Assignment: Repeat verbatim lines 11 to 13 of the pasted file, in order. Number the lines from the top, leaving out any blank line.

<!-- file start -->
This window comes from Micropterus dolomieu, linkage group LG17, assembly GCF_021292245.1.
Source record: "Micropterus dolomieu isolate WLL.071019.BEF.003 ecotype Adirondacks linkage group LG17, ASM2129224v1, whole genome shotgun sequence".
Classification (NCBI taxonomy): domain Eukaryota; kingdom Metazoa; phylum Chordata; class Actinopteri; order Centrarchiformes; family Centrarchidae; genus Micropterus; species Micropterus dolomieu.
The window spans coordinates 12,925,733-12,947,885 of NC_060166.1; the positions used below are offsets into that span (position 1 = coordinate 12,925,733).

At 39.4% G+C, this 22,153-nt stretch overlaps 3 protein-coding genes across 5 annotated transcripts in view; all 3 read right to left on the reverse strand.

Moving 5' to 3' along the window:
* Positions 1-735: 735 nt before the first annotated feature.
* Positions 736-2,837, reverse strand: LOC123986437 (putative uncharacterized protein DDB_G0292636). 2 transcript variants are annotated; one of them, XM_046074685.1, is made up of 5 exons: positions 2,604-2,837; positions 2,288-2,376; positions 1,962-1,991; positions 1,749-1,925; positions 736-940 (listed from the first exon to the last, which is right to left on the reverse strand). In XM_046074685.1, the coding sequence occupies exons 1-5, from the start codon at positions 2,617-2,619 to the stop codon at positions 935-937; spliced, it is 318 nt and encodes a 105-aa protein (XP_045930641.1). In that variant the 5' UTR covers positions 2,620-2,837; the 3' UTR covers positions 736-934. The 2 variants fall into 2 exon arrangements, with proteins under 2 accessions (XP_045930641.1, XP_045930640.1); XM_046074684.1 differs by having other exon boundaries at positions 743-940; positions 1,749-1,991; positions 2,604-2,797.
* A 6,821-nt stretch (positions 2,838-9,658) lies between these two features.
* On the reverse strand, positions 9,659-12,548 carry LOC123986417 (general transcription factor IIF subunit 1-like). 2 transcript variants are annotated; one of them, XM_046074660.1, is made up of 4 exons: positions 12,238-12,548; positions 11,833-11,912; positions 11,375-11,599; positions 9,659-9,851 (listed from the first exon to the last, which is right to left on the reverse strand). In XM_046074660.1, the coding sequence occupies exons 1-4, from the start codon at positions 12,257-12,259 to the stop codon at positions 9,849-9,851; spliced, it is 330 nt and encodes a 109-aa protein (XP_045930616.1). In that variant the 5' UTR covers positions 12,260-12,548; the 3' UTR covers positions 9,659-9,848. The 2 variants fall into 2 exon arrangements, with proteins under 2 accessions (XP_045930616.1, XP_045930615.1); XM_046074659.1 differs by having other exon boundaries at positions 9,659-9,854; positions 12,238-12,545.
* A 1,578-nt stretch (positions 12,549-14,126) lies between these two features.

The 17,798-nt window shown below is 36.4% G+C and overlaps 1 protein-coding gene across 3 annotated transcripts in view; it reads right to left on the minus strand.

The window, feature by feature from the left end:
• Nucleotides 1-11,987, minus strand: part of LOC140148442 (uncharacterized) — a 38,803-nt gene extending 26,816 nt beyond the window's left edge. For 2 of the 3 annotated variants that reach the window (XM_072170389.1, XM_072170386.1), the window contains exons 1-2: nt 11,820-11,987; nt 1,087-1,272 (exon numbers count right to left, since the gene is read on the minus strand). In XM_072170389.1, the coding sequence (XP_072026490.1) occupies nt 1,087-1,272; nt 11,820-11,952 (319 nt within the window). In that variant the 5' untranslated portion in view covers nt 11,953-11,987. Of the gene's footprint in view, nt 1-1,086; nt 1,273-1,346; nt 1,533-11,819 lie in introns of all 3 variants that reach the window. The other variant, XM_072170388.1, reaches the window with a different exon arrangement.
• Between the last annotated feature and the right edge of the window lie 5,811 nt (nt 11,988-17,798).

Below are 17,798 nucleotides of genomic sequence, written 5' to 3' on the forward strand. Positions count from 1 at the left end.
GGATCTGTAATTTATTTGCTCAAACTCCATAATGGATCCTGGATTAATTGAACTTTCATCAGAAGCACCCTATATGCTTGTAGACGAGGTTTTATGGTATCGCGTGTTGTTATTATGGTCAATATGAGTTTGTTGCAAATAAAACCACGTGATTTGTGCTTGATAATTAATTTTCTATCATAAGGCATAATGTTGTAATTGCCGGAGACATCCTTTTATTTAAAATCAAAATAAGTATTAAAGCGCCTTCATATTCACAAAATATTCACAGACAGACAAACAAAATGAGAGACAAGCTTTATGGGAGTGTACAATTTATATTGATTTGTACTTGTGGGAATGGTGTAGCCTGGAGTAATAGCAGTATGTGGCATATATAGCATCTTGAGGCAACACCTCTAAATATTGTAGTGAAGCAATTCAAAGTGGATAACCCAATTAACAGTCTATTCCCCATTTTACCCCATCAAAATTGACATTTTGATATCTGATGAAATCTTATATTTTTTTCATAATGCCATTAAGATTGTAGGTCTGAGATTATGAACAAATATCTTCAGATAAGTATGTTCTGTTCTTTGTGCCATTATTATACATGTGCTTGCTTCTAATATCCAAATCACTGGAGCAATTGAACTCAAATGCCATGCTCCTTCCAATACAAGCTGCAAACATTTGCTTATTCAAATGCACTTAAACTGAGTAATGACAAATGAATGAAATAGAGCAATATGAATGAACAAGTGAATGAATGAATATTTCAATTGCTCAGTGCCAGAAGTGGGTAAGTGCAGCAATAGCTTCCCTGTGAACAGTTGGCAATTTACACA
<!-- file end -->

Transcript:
* A 1,578-nt stretch (positions 12,549-14,126) lies between these two features.

The 17,798-nt window shown below is 36.4% G+C and overlaps 1 protein-coding gene across 3 annotated transcripts in view; it reads right to left on the minus strand.

The window, feature by feature from the left end: